In this edition of the Universal Fighting Game Guide, we will cover the concept of hit confirmation, or hit confirms for short. By understanding how hit confirms work, you can maximize your offensive potential while minimizing your risk!
Want to fight like a Super Saiyan, but you lose more often than Yamcha? Then hopefully you’ve come to the right place! Dragon Ball FighterZ is a frenetic 2D tag-based fighting game that can easily overwhelm players with its anime-quality visuals and combos that can send you careening through mountains. If you’re not prepared, you will quickly end up on the wrong end of an earth-shattering Kamehameha wave. Hopefully this handful of tips will help you push your power level towards 9,000!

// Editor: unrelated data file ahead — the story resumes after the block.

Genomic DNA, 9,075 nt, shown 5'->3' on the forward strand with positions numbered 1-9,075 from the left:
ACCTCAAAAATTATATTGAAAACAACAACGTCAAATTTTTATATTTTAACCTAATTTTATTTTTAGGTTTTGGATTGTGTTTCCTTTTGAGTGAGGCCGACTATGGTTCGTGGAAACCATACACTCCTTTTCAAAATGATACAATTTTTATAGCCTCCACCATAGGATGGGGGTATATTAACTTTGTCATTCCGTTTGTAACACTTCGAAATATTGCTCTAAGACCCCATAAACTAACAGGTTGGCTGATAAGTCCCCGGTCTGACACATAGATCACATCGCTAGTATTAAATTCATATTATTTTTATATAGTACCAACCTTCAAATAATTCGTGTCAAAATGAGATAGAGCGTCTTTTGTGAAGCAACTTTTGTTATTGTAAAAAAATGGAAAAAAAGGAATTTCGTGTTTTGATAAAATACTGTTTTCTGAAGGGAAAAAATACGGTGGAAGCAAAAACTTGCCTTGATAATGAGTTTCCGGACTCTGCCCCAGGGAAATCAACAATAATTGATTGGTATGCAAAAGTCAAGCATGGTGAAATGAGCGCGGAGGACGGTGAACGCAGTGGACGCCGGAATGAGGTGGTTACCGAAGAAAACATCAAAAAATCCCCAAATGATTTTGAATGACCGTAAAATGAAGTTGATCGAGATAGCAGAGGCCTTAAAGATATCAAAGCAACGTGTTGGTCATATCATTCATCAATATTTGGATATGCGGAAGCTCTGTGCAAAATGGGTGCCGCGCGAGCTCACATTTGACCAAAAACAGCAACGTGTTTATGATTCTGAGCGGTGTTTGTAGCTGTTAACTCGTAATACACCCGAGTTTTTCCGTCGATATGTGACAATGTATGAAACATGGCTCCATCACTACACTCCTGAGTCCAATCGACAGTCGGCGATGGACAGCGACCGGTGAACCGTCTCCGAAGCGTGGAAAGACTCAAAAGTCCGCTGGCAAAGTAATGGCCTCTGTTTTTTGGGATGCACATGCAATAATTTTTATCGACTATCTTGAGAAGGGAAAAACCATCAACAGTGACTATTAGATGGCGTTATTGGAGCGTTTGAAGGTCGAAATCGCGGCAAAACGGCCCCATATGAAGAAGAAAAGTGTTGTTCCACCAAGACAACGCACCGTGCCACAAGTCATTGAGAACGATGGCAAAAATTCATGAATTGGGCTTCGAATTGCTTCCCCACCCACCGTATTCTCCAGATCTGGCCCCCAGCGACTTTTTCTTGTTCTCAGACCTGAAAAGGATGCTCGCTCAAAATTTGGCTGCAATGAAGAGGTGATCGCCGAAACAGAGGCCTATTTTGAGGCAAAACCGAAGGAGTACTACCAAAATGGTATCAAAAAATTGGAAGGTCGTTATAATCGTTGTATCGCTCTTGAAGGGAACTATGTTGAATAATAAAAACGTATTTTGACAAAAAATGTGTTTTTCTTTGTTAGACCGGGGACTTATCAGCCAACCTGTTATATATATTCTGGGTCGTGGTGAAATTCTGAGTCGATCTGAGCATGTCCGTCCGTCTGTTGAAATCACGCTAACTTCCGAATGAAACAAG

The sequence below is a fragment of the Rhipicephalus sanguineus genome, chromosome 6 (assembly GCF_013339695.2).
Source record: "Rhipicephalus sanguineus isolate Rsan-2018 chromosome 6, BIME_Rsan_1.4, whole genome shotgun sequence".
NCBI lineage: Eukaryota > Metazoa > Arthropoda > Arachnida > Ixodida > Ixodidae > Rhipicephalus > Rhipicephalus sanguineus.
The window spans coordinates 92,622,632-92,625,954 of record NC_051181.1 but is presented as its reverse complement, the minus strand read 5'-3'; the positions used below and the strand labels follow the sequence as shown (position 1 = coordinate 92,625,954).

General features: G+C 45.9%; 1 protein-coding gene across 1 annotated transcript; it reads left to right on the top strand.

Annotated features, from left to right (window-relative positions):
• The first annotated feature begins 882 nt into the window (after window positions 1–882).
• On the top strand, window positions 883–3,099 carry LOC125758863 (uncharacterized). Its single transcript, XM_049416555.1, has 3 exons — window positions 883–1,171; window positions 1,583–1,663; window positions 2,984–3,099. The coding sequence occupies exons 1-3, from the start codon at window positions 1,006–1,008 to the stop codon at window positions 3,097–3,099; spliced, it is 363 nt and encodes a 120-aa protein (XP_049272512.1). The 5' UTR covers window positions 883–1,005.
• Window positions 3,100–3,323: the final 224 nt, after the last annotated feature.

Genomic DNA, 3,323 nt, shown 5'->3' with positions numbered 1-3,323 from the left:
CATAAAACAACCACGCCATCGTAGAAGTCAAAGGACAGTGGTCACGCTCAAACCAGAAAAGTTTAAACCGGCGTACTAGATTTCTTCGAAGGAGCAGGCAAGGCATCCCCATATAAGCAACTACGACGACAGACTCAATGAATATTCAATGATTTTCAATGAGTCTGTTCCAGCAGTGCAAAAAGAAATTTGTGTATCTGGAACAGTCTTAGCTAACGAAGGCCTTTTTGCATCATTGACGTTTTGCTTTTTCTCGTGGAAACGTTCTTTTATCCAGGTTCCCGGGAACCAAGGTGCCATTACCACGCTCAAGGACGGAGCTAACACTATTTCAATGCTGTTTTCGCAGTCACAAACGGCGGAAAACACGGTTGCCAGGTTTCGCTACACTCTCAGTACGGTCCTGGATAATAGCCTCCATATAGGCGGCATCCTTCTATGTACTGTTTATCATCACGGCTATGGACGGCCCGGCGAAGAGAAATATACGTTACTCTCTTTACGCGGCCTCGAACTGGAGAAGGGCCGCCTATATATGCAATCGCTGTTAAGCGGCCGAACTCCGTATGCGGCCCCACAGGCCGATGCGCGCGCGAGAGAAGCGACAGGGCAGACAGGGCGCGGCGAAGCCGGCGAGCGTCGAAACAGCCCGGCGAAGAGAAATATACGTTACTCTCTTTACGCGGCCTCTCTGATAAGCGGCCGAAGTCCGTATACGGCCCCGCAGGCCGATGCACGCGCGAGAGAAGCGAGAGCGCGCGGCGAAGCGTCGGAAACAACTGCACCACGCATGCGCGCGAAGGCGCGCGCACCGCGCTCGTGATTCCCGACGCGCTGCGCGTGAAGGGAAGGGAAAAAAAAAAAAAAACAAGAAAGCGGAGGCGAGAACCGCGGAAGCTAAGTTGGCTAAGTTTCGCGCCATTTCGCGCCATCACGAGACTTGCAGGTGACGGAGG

The fate of two worlds rests on your shoulders in Marvel vs. Capcom: Infinite! This tag team fighter may be more streamlined compared to its predecessors, but it’s still one of the toughest fighters to learn due to its lighting pace and the complexity that comes with managing multiple characters at once. While the in-game teaching tools are awful, don’t let that stop you from enjoying a really solid fighter. Try these tips on for size!
Movement is key in ARMS. Having the ability to simultaneously weave between your opponents punches while being able to move into the perfect position to land a shot of your own is pivotal to one’s success. In particular, dashing sideways has become a popular technique for evading punches, as it becomes increasingly difficult for the attacker to land a clean punch as you weave in and out of view. Spring Man players tend to use this maneuver a lot in tandem with their parry, as they get the benefit of parrying your punches while moving into the perfect position to counter.